Kansas decided against expanding its Medicaid program, which is called KanCare, despite a December 2013 poll that found 72 percent of registered Kansans voters favored expansion. While other Republican governors proceeded with Medicaid expansion, Brownback remained opposed — as did the state’s Republican-controlled Legislature, which didn’t act on Medicaid expansion in 2014.

The Kansas Hospital Association continues to advocate for expansion, touting a “Kansas solution” that includes cost-sharing provisions, high deductible plans, health savings accounts (HSAs) and other provisions that have been proposed or implemented in other conservative states.

Hospital officials testified during state legislative committee meetings to explain the financial toll of the state’s decision against Medicaid expansion. Rural hospitals in particular are struggling because the Affordable Care Act is partly funded through a reduction in hospital payments from Medicare. In states that expanded Medicaid, the Medicare reduction is offset by the increased number of people who are insured (either through private coverage sold on the marketplace or Medicaid). In states that don’t expand Medicaid, the uninsured rate remains higher and hospitals continue to struggle with higher levels of uncompensated (charity) care.

A recent Urban Institute report shows Kansas missing out on $5.3 billion in federal funding and hospitals losing $2.6 billion in Medicaid reimbursement.

How Kansas approached marketplace implementation

Kansas opted to use HealthCare.gov rather than implement a state-run marketplace. The decision against a Kansas-run exchange came despite the efforts of Insurance Commissioner Sandy Praeger and some initial support from Gov. Sam Brownback. Brownback, while critical of the Affordable Care Act, initially supported Praeger’s exchange planning efforts.

However, Brownback grew less and less supportive over time. In August 2011, Brownback returned a federal grant intended to help the state develop technical infrastructure for running the exchange. The return of the grant effectively quashed a state-run exchange, so Praeger began recommending state-federal partnership as a way for the state to retain some control.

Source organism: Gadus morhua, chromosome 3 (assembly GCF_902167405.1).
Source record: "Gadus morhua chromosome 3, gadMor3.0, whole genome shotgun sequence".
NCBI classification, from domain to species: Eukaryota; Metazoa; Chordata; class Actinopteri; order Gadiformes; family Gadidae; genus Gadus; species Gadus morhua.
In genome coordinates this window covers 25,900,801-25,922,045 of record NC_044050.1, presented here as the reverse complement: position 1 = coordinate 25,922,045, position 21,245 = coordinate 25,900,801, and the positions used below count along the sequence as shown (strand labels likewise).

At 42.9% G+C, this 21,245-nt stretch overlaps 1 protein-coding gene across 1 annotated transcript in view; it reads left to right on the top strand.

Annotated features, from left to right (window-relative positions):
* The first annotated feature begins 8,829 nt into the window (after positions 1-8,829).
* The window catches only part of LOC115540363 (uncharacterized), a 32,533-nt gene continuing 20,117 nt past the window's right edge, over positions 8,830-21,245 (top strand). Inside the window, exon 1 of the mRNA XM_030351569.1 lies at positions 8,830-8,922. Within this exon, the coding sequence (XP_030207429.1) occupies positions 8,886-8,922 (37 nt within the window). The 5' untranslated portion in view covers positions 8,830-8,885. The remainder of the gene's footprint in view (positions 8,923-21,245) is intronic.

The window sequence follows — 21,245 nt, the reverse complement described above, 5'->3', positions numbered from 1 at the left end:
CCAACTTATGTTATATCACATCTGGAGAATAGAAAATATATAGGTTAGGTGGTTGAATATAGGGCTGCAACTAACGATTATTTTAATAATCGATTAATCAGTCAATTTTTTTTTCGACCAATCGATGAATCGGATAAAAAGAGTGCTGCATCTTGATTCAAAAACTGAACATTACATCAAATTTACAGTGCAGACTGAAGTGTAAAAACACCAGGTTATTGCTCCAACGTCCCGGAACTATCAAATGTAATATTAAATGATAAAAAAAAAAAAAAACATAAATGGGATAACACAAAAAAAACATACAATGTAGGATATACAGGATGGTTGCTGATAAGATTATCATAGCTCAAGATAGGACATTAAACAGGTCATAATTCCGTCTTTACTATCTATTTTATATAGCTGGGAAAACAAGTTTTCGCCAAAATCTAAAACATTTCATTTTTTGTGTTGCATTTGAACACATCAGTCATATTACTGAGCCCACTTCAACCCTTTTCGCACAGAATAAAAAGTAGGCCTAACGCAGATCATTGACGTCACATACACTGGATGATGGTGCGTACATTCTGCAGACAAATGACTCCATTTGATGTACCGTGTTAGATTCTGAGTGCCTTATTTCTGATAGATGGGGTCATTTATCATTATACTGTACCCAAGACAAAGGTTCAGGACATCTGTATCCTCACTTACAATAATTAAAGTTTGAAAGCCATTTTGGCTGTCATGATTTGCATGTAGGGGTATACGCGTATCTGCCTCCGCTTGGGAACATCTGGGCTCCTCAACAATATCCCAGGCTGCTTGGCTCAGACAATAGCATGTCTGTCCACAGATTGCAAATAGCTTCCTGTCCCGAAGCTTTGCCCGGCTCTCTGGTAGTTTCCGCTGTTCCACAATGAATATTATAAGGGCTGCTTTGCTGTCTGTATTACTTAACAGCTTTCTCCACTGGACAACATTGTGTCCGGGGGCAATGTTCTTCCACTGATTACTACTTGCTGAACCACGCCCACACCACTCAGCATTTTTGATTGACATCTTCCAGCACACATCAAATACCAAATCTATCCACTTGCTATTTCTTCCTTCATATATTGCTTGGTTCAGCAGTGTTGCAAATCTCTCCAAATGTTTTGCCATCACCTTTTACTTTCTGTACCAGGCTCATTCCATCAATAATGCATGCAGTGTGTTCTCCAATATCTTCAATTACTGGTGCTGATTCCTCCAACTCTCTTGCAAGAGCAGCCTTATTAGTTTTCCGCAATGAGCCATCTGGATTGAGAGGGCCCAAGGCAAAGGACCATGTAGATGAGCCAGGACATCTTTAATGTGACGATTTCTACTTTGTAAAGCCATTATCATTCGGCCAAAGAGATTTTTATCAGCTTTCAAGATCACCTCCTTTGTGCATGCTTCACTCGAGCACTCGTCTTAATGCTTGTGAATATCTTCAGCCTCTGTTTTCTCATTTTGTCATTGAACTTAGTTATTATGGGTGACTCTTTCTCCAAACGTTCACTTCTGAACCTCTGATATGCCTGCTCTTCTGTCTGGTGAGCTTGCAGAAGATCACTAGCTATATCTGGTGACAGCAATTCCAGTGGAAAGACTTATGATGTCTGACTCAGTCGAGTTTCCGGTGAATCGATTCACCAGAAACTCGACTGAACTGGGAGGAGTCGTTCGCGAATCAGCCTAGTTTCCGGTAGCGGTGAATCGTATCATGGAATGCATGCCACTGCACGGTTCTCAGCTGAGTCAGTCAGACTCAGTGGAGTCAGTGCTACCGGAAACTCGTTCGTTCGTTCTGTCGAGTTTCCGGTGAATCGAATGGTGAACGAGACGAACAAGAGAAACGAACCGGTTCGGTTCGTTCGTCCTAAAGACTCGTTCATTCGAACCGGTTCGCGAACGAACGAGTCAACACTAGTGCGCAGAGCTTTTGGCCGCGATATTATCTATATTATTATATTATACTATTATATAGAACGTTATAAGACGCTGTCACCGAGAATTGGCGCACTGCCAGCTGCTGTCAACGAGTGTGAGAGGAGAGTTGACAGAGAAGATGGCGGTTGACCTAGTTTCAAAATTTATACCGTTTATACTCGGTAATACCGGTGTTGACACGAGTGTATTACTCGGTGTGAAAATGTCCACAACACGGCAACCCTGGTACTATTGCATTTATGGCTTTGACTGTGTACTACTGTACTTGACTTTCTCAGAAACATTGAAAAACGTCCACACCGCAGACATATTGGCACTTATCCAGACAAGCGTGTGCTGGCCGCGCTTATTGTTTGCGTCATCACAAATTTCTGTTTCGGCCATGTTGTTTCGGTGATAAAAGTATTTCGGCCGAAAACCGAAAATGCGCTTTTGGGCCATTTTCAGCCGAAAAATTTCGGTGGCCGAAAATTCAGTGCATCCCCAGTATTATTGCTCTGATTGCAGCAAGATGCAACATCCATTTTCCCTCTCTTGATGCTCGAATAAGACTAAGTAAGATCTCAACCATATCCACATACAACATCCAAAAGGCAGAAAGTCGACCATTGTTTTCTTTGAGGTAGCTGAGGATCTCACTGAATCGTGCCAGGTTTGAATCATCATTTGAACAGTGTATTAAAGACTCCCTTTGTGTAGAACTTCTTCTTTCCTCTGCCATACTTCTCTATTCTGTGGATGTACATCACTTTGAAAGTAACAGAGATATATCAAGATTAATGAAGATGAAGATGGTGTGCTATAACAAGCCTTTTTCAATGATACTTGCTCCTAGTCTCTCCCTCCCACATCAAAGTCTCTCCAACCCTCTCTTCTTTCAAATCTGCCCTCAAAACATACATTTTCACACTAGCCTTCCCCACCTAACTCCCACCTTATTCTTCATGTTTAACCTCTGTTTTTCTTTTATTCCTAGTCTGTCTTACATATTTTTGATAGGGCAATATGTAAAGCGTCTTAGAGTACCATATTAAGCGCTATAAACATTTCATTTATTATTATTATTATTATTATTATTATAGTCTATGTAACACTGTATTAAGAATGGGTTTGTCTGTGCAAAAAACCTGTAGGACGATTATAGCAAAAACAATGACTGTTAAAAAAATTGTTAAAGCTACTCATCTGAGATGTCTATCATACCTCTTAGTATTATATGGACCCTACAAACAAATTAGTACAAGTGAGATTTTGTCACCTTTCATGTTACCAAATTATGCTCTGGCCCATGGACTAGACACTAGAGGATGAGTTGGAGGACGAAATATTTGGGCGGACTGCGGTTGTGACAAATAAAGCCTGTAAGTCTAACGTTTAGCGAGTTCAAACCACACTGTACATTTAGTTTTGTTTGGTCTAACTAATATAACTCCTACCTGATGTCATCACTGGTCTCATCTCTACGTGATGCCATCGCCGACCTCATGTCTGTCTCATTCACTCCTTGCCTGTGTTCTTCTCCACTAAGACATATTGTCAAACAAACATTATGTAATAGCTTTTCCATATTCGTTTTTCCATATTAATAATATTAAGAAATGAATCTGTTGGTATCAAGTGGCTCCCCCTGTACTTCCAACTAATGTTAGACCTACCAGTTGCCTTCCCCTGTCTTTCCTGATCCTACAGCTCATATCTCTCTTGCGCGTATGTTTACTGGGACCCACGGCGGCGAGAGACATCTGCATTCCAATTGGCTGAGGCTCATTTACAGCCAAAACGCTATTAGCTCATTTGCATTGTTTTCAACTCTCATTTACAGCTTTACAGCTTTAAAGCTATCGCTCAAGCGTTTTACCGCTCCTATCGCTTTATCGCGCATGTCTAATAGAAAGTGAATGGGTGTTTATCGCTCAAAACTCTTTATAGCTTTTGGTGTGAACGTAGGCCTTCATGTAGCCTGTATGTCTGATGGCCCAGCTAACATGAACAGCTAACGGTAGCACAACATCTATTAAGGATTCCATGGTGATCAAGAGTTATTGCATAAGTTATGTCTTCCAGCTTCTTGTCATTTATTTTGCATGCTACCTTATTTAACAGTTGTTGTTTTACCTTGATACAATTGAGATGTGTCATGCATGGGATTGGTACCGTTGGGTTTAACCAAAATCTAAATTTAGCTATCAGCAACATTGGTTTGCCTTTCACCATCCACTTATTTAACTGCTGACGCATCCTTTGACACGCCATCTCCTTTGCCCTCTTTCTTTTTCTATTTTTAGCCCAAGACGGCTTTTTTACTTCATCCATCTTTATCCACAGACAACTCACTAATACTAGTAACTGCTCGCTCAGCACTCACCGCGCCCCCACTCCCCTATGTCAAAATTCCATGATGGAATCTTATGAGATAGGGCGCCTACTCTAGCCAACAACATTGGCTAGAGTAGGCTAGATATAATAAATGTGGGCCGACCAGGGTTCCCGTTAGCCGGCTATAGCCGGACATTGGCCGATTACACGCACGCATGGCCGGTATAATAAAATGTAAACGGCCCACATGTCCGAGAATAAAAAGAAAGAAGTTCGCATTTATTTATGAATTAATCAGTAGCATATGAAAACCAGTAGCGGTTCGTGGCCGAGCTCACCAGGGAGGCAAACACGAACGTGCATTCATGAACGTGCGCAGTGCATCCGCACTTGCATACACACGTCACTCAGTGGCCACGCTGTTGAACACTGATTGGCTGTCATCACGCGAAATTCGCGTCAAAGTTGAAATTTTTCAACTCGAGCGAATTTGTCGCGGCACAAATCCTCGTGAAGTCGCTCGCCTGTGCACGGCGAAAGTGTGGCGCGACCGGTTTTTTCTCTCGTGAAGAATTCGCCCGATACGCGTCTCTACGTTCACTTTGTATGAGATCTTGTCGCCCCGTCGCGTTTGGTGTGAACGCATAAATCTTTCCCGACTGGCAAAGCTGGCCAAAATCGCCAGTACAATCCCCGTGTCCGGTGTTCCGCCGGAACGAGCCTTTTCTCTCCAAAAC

In November 2012, Brownback announced that the state would default to a federally operated exchange, issuing a statement that said in part, “My administration will not partner with the federal government to create a state-federal partnership insurance exchange because we will not benefit from it and implementing it could costs Kansas taxpayers millions of dollars.”

During the 2014 legislative session, Kansas lawmakers debated a bill (SB 362) that would have subjected anyone who wanted to serve as a navigator to requirements above and beyond those at the federal level. Kansas navigators would have been subjected to criminal background checks, been fingerprinted, required to disclose their credit histories, and charged an annual $100 registration fee. The bill would have also prohibited navigators from recommending a specific insurance policy for a consumer. The bill passed the Senate, but failed to clear a House committee.

Kansas health insurance exchange links



State Exchange Profile: Kansas
The Henry J. Kaiser Family Foundation overview of Kansas’ progress toward creating a state health insurance exchange.

Kansas Insurance Department, Consumer Assistance Division
Assists consumers who have purchased insurance on the individual market or who have insurance through an employer who only does business in Kansas.
(800) 432-2484 / Local: (785) 296-7829